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By Jacob James 27th Sep 2020 | 2,286 views
Not all strategy games have to be so deep and complex that it takes multiple play sessions to fully comprehend them. Immortal Realms: Vampire Wars provides a compelling strategy game that combines turn-based combat and card-game elements into a straight-forward and easily digestible format. In this dark foreboding landscape all the tactical essentials are here, without the stress of lamenting the mistake you made at turn 268. Some minor issues hold it back at times, but overall newcomers and strategy enthusiasts alike will have plenty to sink their teeth into.
In the land of Warmont a storm is brewing between the Dracul clan and the lesser invaders to the realm. In Act one of the Dracul campaign you play as Lord Vlad, who seeks a peaceful reign with his wife Cecilia. The aggressors seek anything but peace, however, and vampire Vlad is quickly forced to change course. There are three campaigns to choose from: Dracul and his warrior clan; Nosfernus, who focusses on necromancy; and Moroia, who is magic-centric. Unfortunately, only Dracul is unlocked from the start; the other two can’t be accessed until completing the preceding one. That's kind of a bummer, as each have their own unique playstyle and set of cards to battle with, although unlocking them does make for a good incentive to keep playing.
Each campaign features four Acts of ascending difficulty, with defined restrictions and objectives that you have to stay within the confines of. If you’re looking to set your own parameters, there's both a skirmish and a sandbox mode, where you can choose from all three clans, set victory conditions, tweak AI settings, and so on.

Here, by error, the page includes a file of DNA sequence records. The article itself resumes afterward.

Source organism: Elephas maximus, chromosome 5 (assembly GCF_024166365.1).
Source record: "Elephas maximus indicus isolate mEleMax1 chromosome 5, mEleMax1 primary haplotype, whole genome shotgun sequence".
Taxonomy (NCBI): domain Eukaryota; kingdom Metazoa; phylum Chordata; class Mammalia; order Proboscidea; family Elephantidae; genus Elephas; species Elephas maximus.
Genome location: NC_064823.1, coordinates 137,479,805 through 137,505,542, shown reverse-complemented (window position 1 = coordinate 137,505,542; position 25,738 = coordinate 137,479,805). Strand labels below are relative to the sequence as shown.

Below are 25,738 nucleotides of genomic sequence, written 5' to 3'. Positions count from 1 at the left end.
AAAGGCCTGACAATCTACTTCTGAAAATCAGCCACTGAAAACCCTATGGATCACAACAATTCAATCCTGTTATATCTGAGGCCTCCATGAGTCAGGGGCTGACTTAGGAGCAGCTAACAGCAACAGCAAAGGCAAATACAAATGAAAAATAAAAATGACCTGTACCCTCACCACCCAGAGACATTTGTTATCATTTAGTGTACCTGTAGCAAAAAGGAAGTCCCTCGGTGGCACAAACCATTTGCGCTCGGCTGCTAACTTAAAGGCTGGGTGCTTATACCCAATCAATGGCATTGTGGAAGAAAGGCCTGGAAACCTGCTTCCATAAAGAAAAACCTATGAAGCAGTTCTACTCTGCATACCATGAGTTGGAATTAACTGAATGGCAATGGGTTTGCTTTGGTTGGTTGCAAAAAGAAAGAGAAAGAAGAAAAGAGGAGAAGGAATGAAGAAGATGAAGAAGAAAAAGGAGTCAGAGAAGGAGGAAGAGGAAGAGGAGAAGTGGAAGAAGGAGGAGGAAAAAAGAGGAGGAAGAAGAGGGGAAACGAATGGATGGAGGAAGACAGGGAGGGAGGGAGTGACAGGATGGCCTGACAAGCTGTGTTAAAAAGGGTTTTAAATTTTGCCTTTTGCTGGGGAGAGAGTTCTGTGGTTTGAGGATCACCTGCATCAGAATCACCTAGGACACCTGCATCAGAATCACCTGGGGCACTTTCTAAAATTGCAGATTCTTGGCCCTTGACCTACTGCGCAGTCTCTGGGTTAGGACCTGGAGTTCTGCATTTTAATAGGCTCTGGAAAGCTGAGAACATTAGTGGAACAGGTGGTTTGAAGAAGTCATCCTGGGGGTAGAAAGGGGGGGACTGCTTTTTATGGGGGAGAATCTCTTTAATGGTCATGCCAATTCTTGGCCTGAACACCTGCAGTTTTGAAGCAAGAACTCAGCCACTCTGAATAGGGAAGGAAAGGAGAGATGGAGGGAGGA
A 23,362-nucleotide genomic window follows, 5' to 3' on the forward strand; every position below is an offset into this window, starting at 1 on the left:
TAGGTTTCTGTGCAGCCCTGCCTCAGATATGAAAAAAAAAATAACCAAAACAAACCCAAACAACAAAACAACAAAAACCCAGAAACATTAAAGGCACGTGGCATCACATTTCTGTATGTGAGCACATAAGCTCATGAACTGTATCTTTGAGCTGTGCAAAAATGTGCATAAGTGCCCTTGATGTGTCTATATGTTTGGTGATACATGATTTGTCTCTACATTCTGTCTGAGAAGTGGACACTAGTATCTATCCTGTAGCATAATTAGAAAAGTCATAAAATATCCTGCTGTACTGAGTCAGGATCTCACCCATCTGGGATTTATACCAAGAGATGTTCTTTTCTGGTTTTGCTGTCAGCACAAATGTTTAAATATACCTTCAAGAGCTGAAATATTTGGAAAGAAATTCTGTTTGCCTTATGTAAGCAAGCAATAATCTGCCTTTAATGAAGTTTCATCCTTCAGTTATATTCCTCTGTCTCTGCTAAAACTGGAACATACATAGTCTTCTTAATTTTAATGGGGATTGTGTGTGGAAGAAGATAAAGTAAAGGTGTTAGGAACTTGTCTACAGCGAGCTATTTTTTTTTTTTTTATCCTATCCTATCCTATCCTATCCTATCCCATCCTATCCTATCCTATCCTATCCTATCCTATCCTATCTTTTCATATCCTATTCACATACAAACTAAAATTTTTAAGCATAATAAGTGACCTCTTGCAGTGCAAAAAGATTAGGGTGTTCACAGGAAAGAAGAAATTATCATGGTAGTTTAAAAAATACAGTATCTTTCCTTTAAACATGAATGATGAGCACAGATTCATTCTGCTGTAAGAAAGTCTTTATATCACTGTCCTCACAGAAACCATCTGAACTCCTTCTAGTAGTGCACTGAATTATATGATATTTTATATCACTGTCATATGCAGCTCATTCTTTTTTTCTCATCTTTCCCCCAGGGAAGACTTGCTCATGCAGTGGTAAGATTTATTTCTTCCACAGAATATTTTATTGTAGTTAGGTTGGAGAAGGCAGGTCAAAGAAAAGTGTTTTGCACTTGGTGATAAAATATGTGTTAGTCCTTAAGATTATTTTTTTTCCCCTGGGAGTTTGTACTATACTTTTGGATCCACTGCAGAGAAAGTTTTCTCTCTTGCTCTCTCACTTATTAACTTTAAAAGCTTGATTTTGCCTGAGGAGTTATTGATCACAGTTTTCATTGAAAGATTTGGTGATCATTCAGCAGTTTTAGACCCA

The action of Immortal Realms: Vampire Wars is split between overworld map domination and turn-based combat with enemy forces. Both features play by the same rules as similar games in this genre and serve to break up the routine of eachother. While traversing the main map, blood is the currency you’ll be seeking via claiming villages, cities, and keeps, all while expanding your territory. That blood is used to maintain your troops while procuring new recruits and upgrading structures. Every four years (turns) you get to choose a new focus card for your clan, based on your immediate interests, whether that be cheaper unit costs, higher blood gain, increased clan exp, and so on. As you claim land and defeat foes your vampire lord levels up and gains Legacy points (trait tree). Perks here include: more passive blood gain, cheaper building upgrades, elite units, stronger ATK/DEF, and many, many more besides.